Moscow has denied responsibility for the worsening food crisis, blaming instead the chilling effect of Western sanctions for slowing its exports of food and fertilizer, and Ukraine for mining its Black Sea ports.
The United Nations and Turkey have been working for two months to broker what Guterres called a “comprehensive” deal – to restore Ukraine’s Black Sea grain exports while facilitating shipments of Russian grain and fertilizer.
Russian Foreign Ministry spokeswoman Maria Zakharova said the European Union had proposed easing some previous sanctions to support global food security. Moscow hoped that this would create conditions for the unimpeded export of grain and fertilizer.
Diplomats said last week that details of the plan included Ukrainian ships guiding grain ships through mined port waters, with Turkey overseeing ship inspections to allay Russian concerns about possible arms smuggling into Ukraine.
Turkey, a NATO member with good relations with both Russia and Ukraine, controls the straits to the Black Sea and has acted as a mediator on the grain issue.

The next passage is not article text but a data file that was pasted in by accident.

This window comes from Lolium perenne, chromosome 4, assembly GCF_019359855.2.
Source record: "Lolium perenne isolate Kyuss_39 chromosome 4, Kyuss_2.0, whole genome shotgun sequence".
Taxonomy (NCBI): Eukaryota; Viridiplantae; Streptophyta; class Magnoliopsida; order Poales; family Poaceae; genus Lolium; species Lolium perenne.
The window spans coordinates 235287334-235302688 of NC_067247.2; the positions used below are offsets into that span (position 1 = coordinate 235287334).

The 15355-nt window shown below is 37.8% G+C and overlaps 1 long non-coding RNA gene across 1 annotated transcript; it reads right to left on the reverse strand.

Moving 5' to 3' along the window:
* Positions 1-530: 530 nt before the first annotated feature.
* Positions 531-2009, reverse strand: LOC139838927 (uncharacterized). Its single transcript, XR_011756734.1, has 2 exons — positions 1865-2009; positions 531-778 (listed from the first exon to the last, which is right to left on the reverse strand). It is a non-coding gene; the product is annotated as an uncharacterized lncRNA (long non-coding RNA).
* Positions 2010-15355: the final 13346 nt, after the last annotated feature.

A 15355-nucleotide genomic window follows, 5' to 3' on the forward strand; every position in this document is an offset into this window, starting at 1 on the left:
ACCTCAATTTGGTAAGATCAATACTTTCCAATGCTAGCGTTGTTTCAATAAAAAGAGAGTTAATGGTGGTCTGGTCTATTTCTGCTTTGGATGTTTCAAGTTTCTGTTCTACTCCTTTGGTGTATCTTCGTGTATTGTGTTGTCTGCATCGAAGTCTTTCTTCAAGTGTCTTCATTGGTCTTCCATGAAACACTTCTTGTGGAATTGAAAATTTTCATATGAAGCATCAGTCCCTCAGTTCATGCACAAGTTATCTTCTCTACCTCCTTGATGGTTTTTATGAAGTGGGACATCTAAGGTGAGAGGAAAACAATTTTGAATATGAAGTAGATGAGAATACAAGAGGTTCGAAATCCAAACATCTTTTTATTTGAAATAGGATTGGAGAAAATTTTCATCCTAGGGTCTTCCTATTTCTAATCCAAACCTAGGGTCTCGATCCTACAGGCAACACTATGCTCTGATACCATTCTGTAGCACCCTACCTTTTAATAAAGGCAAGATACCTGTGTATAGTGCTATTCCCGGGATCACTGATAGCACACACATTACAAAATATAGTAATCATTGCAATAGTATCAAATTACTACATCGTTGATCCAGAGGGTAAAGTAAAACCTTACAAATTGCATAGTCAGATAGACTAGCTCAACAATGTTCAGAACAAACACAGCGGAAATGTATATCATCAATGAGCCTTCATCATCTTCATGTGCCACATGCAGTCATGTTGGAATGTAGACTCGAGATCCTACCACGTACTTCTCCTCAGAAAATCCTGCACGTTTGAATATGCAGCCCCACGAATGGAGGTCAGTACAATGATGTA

Ukraine’s eyes are turning the tide
Zelensky met with top leaders on Thursday to discuss arms supplies and intensify attacks on Russians. Read more
“(We) agreed that our forces have strong capabilities to advance on the battlefield and inflict significant new losses on the occupiers,” he said in his video address.
Kyiv hopes that gradually increasing supplies of Western long-range weapons, such as the US High Mobility Artillery Rocket System (HIMARS), will allow it to counterattack and reclaim lost eastern and southern territories.
On Friday, the Russian Defense Ministry said its forces destroyed four HYMARS systems from July 5-20. Reuters was unable to verify this assertion.
Ukraine has accused the Russians of intensifying missile and missile strikes on cities in recent weeks in a deliberate attempt to terrorize its residents.
Cities and towns were devastated by Russian bombing during the conflict, with some far from the front lines being hit by missiles. Moscow denies deliberately shooting civilians and says all of its targets are military.